We are getting down to the last few weekends where you can still go outside in a sweatshirt and shorts (or jeans for those cold-blooded folks), view a few remaining leaves on the trees, and feel the warmth of the sun on your face.  I can’t stand to be inside on these weekends because I know in a very short period of time, I will be relegated to the house staring out the windows at the bleak, frigid, bare-treed world. 

The cousins ready for a train ride

We woke up on Sunday to a balmy 59 degrees (most mornings nowadays are in the high 30s) and I over-bundled the troops for our morning stroller ride.  We hit Giant Eagle for something different and its close proximity to CVS where I needed to develop pictures.  Jon and I bought a picture frame collage when we bought our new furniture for the house a few months ago and the frame has a bunch of different sized frames that look really cool in the spur of the moment.  However, once you get home and are forced to fill 2.5 x 3.5 and 4×4 and 3x 3.5 it is a different story.  I think I have spent  over 4 hours at CVS trying to correctly develop pictures to fit in the frames.  It is driving me batty.  And yet I won’t give up (although I did feel like throwing the collage frame out the second story window one night at 1 am).  But I digress…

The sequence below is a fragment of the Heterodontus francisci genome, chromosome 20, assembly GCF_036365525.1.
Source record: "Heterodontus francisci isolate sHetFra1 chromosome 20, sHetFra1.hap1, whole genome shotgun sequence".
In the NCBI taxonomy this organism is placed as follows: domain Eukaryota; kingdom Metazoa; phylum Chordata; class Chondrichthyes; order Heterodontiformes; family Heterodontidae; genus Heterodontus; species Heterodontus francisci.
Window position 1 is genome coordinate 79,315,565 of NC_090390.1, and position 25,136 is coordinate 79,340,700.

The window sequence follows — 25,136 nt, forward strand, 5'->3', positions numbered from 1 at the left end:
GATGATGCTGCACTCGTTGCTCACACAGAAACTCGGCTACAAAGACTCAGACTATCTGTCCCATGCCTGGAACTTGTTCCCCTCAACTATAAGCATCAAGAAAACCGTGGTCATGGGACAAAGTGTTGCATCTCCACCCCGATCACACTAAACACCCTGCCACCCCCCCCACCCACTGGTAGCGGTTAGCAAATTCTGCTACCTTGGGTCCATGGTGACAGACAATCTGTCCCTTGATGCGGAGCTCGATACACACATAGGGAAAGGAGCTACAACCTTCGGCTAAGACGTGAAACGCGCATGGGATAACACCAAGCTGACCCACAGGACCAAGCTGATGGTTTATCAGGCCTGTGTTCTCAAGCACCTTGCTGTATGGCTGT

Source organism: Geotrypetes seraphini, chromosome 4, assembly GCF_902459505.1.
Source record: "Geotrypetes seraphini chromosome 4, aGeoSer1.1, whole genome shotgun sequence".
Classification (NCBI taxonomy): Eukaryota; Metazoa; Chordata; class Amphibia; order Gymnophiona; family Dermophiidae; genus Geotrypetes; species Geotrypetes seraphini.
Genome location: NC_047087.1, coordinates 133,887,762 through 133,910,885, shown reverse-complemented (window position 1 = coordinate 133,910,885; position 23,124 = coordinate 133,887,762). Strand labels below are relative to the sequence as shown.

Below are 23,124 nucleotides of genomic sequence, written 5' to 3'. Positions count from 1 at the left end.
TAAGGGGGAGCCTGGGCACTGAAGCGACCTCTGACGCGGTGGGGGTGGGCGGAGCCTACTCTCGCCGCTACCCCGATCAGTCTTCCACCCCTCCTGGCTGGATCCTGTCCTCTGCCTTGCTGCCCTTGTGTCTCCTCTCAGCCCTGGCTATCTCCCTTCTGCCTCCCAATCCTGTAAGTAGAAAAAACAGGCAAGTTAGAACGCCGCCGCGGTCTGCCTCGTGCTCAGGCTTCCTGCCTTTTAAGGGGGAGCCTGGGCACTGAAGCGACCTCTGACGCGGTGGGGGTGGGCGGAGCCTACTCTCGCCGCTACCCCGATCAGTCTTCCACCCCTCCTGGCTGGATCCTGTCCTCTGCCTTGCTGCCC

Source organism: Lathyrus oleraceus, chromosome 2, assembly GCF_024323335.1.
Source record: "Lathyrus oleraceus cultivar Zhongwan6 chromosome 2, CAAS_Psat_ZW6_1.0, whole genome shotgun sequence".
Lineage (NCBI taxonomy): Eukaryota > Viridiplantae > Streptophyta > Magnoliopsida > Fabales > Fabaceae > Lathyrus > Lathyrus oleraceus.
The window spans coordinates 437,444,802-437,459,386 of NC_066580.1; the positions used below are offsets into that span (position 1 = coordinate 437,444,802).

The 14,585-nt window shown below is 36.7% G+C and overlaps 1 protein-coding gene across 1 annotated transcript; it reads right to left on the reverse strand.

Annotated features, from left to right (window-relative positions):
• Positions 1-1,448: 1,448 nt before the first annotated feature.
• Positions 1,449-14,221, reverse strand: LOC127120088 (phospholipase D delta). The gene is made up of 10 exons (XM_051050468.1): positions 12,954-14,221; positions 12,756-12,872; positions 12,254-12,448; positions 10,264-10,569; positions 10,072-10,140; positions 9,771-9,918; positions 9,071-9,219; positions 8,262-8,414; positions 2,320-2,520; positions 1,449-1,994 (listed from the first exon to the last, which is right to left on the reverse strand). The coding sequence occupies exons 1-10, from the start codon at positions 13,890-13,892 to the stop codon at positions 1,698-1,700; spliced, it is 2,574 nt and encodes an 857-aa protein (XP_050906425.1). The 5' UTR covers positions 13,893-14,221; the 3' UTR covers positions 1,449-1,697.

Mario got a chocolate muffin and Maria got a chocolate sprinkle donut at Giant Eagle (Mario said “Why do you get chocolate donuts when you don’t like chocolate?!” Maria’s response “I like chocolate donuts – who wouldn’t?!).  After Giant Eagle and CVS, we headed home reading Berenstein Bears Moving Day.  Yes, I stroll them and read them a book held by Maria who does a great job turning the pages and holding it just right so I can read the words.  As we approached home and the sun peered through the few remaining leaves of the big oak trees, I decided that I would brave it and see if my niece and nephew wanted to head to the zoo with us.  My sister-in-law agreed to let them go and Maria and Mario screamed with excitement. 

Having fun on a statute